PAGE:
The treatment of AIS depends on the magnitude of the curve, which is classified according to the angulation. Values between 10º and 20º/25° are considered mild and the indicated treatment is physical therapy or observation. Curves between 20º and 40º/45° require the use of braces and physiotherapeutic treatment. Finally, values above 40º/45º are indicated for surgical treatment [6].

Specific exercises are widely used in Europe for the treatment of AIS and are promoted by various schools, unlike in the American countries where this practice is not so widespread [23-25].

The treatment of [AIS] is basically divided into conservative and surgical approaches, with weak evidence for conservative treatment with conventional physiotherapy and stronger evidence for the use of braces or surgery when indicated [1,6,8,9,15,23,25].

Among the factors suggested as causes of the disease, the muscular factor is a subject of intense research as both a cause and a consequence of the deformity, but there is still no consensus as to whether the paravertebral musculature directly influences the beginning and the progression of scoliosis or whether the changes found in the fibers, strength, and electromicrographic activity are characteristics secondary to the deformity [2,22,23].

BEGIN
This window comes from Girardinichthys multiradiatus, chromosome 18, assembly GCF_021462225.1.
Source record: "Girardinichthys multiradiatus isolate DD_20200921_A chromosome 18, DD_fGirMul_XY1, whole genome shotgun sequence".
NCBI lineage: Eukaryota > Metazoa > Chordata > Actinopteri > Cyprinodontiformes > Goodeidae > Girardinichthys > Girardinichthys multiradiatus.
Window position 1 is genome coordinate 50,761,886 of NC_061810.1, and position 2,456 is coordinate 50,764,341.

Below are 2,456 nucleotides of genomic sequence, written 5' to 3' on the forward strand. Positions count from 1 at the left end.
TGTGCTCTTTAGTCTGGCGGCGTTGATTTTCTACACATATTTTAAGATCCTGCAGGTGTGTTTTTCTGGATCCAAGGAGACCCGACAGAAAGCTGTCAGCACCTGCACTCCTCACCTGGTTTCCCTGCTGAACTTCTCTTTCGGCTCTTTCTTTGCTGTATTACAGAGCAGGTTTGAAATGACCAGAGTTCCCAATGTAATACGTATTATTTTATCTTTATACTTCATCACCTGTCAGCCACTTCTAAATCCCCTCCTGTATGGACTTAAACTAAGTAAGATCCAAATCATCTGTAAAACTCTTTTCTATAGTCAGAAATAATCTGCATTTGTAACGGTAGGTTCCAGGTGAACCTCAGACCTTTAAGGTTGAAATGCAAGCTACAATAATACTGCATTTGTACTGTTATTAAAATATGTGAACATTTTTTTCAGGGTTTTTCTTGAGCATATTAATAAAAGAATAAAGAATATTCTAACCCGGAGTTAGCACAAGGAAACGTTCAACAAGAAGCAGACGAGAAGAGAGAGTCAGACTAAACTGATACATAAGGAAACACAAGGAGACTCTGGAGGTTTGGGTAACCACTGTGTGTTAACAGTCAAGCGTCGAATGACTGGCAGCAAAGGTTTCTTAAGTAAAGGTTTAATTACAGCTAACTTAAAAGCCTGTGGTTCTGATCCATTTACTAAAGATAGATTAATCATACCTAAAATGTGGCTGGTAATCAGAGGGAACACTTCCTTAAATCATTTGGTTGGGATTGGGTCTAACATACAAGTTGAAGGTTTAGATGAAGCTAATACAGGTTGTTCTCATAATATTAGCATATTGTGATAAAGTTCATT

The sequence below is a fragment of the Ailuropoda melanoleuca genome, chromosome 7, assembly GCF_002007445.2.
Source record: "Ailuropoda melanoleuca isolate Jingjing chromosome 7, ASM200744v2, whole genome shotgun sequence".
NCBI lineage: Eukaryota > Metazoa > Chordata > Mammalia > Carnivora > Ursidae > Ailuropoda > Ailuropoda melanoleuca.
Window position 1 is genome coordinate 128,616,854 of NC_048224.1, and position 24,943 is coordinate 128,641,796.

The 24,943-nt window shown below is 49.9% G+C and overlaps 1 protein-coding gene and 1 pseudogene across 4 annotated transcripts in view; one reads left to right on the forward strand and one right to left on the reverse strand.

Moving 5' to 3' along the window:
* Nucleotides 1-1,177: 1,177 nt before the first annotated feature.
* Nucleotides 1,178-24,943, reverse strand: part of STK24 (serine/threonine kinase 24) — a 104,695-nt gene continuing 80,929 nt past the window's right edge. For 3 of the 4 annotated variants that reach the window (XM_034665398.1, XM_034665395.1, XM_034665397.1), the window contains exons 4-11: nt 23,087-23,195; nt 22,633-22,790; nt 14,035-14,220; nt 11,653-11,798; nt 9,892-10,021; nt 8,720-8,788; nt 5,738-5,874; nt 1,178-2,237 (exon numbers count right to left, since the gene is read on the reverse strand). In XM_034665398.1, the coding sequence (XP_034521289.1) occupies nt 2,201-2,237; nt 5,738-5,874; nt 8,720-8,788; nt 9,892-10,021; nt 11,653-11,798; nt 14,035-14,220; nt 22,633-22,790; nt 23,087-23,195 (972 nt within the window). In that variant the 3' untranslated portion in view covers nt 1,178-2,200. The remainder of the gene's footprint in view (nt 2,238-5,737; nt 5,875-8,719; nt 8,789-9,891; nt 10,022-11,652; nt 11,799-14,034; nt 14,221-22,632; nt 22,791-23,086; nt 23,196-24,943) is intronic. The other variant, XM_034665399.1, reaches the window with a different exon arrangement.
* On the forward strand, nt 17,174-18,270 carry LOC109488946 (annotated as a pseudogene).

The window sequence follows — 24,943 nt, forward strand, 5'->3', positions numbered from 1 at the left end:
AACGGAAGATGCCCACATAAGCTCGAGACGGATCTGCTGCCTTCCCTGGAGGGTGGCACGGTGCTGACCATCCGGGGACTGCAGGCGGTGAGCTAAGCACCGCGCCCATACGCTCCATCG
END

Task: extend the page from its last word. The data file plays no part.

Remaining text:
AIS, in addition to being characterized by three-dimensional changes in the spine, presents changes in the positioning and biomechanics of other segments, visible in the physical exam, such as change in the positioning of the shoulders, shoulder blades, and pelvis, which are related to the progression of the curve and may suggest that the musculature involved in the work of these structures is compromised, whether from compensation for the changes imposed by the deformity or as a result of the structural changes themselves [1-10,19].

The number of structural changes found in these patients makes us think about their influence on normal biomechanics and about the consequences for muscle function.

It is not known for certain to what point the scapular and lower limb muscles suffer as a consequence of the structural changes imposed by [AIS] or how the paraspinal musculature participates in the development and progression of the curve. We only know that the changes are there and that it is hard to say how and why they manifest themselves.

The objective of this study was to identify the principal muscular changes found in patients with adolescent idiopathic scoliosis through a review of the literature.


We performed an electronic search of the PubMed [Public Medline], LILACS [Literatura Latino-Americana E Do Caribe Em Ciências Da Saúde], [Latin American and Caribbean Health Sciences Literature]),